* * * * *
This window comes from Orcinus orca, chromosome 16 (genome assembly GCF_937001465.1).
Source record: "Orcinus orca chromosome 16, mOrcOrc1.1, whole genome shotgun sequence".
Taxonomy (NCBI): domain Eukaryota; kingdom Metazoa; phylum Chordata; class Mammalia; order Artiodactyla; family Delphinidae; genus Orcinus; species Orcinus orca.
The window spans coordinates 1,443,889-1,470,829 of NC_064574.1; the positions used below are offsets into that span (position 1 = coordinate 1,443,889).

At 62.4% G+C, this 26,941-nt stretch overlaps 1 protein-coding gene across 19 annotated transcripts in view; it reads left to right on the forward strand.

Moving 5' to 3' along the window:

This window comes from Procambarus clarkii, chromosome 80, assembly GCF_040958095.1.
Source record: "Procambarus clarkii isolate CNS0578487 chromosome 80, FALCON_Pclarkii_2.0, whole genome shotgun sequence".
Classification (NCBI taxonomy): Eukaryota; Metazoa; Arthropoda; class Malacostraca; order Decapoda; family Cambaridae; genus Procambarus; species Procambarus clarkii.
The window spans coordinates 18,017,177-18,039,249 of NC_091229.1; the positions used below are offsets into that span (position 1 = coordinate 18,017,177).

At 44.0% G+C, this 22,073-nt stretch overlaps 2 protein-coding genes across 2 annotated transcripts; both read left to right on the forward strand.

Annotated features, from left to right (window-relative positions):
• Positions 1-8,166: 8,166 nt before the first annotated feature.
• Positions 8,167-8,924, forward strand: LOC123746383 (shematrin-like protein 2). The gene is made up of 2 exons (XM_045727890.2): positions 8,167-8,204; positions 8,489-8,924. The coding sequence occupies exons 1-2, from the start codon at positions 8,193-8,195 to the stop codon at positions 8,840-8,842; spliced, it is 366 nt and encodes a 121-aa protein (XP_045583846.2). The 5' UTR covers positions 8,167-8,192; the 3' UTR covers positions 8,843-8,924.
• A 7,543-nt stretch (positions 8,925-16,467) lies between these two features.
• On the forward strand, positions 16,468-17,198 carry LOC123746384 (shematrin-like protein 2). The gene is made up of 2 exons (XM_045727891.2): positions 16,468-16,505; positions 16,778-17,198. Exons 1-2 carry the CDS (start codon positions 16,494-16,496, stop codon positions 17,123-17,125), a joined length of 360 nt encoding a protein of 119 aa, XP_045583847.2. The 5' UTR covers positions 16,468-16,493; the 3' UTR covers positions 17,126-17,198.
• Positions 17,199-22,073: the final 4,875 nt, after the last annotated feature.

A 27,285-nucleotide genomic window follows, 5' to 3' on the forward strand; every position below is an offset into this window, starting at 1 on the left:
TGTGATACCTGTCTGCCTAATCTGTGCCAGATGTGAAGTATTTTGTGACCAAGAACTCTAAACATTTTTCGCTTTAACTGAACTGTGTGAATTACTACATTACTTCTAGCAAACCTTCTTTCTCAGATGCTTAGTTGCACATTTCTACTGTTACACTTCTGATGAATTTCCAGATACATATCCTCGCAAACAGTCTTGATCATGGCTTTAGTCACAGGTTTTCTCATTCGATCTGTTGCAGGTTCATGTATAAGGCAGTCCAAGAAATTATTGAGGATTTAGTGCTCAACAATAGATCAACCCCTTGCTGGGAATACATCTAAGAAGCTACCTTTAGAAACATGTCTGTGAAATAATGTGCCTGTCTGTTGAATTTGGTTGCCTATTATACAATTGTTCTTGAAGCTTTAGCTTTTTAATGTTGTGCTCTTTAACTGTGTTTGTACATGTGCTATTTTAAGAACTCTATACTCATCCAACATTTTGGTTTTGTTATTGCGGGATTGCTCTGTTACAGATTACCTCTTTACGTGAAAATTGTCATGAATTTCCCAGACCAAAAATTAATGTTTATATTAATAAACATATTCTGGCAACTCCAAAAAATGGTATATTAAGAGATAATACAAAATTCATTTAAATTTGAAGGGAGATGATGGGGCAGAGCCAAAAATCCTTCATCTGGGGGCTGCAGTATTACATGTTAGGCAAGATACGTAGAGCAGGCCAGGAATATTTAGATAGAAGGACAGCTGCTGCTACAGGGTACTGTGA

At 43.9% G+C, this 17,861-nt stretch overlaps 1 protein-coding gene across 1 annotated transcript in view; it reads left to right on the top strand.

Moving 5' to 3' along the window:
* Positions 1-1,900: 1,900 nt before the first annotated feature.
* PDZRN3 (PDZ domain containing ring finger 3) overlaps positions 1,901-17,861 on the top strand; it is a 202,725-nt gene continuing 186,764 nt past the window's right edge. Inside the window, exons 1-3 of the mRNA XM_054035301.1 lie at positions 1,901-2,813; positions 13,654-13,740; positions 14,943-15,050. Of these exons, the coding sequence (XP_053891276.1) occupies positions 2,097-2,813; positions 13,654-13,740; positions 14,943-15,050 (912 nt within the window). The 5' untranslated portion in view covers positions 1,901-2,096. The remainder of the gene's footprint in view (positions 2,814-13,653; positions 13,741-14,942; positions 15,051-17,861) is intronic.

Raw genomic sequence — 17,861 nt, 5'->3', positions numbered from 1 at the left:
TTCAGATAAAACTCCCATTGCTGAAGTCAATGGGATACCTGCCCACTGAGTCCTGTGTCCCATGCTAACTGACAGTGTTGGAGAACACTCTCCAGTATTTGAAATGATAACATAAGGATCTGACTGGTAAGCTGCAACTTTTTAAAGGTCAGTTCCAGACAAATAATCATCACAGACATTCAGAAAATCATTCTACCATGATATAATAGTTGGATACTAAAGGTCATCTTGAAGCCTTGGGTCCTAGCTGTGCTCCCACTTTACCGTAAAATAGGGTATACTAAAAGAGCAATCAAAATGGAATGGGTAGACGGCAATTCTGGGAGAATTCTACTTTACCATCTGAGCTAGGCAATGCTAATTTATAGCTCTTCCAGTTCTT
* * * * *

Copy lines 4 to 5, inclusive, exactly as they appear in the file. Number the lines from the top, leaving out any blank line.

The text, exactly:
The window spans coordinates 1,443,889-1,470,829 of NC_064574.1; the positions used below are offsets into that span (position 1 = coordinate 1,443,889).

At 62.4% G+C, this 26,941-nt stretch overlaps 1 protein-coding gene across 19 annotated transcripts in view; it reads left to right on the forward strand.